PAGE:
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Whenever there is a prime symbol (′) in my XML, XSL transforms it into something very strange looking:

weird subscript

I.e. subscripted, outside of the block element where it shouldn't be.

I think that's because something in docbook or XSL has some sort of special behavior associated with that symbol. But using the entity code ′ instead of ′ gets the same results! What could be causing this, and how do I enter a literal ′ symbol?

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How can this be reproduced? Can you show us the XML markup that produces the bad output? –  mzjn Nov 19 '13 at 21:40
    
That's the weird thing. There is no special markup that does this--no XML tags around 807′.2 that are any different from the surroundings. So there must be something about the prime symbol that's throwing everything off. When the prime symbol is removed, everything's OK again. To reproduce, put a prime symbol in some XML that's transformed using Docbook XSL-FO. –  Jono Nov 19 '13 at 21:43
    
<para role="citation" id="A5c1" remap="d1e834">Altick, Richard D., and John J. Fenstermaker. <citetitle>The Art of Literary Research</citetitle>. 4th ed. New York: Norton, 1993. 353 pp. PR56.A68 807′.2.</para> i.e. no xml markup around 807′.2. that would make it display differently. –  Jono Nov 19 '13 at 21:58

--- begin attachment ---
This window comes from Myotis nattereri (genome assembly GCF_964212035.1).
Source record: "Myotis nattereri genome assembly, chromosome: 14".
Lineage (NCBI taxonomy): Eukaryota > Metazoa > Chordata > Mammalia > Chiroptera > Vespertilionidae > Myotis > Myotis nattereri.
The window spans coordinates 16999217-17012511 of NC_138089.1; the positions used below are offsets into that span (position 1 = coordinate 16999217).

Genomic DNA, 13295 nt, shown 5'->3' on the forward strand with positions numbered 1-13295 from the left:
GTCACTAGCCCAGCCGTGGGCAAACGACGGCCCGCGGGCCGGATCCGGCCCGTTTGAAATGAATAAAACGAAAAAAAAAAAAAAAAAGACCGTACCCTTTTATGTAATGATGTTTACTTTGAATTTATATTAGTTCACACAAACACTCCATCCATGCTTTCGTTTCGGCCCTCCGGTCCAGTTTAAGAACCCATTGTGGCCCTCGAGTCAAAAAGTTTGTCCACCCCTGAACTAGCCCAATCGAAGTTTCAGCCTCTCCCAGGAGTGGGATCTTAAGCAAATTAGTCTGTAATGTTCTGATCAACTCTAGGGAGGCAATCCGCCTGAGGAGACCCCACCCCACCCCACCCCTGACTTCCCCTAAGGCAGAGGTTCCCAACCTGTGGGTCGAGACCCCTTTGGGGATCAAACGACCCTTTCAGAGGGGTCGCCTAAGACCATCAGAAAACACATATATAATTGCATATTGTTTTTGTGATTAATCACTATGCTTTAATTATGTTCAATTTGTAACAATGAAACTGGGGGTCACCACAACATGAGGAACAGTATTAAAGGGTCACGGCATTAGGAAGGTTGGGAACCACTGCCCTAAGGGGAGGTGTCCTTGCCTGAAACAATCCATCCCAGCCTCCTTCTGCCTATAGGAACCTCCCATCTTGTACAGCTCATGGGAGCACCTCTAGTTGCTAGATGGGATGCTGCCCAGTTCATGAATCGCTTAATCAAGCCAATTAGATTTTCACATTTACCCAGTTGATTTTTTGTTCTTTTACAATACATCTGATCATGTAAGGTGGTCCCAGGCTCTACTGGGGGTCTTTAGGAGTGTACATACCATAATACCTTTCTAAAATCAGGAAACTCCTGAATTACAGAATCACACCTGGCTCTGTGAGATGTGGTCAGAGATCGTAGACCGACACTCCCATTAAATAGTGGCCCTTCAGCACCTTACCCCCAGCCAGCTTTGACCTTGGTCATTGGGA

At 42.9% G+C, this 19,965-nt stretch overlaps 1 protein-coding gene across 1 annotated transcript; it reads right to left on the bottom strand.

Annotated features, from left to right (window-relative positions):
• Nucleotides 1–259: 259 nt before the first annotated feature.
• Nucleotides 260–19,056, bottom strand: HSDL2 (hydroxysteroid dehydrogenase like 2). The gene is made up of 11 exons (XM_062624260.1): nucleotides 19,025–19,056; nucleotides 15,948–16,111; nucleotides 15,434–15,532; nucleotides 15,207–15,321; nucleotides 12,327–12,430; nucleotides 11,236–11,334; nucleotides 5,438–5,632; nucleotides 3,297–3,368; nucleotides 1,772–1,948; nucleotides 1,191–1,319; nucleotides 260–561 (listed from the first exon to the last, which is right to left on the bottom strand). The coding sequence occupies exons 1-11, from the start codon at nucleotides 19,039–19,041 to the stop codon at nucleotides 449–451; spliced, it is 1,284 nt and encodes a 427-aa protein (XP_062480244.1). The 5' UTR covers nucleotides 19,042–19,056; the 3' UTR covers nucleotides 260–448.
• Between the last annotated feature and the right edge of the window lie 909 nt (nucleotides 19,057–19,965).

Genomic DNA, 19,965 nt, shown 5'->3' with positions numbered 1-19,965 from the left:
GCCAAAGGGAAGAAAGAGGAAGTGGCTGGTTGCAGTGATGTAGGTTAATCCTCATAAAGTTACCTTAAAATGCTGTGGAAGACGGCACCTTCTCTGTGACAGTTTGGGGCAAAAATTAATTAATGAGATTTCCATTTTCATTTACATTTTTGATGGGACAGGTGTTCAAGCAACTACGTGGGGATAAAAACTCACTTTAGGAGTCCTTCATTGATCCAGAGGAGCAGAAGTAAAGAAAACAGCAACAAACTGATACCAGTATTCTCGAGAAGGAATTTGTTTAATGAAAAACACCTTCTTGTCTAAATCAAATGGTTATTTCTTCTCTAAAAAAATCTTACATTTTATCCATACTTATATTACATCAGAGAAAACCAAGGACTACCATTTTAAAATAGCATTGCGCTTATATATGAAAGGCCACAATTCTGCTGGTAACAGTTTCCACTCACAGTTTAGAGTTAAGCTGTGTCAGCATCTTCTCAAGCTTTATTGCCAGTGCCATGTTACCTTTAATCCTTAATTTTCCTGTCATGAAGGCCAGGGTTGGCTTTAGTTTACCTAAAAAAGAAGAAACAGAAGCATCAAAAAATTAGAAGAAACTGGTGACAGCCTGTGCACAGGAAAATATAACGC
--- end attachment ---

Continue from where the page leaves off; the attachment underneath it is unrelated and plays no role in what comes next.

I am unable to reproduce the problem. What version of DocBook-XSL do you use? Do you have a customization layer that does something special with para elements that contain citations? –  mzjn Nov 19 '13 at 22:04

1 Answer 1

I think there are two possibilities worth investigating.

(a) there's some transcoding problem: the prime is output as some binary code which is interpreted by the receiving code as a formatting directive for subscripting

(b) the prime character itself acts as a formatting directive.

Either way, the problem is to do with whatever software it is that renders the stream of bytes output by the XSLT processor as pixels on your screen or printer. Since you haven't told us anything about what this rendering software is, it's hard to help.

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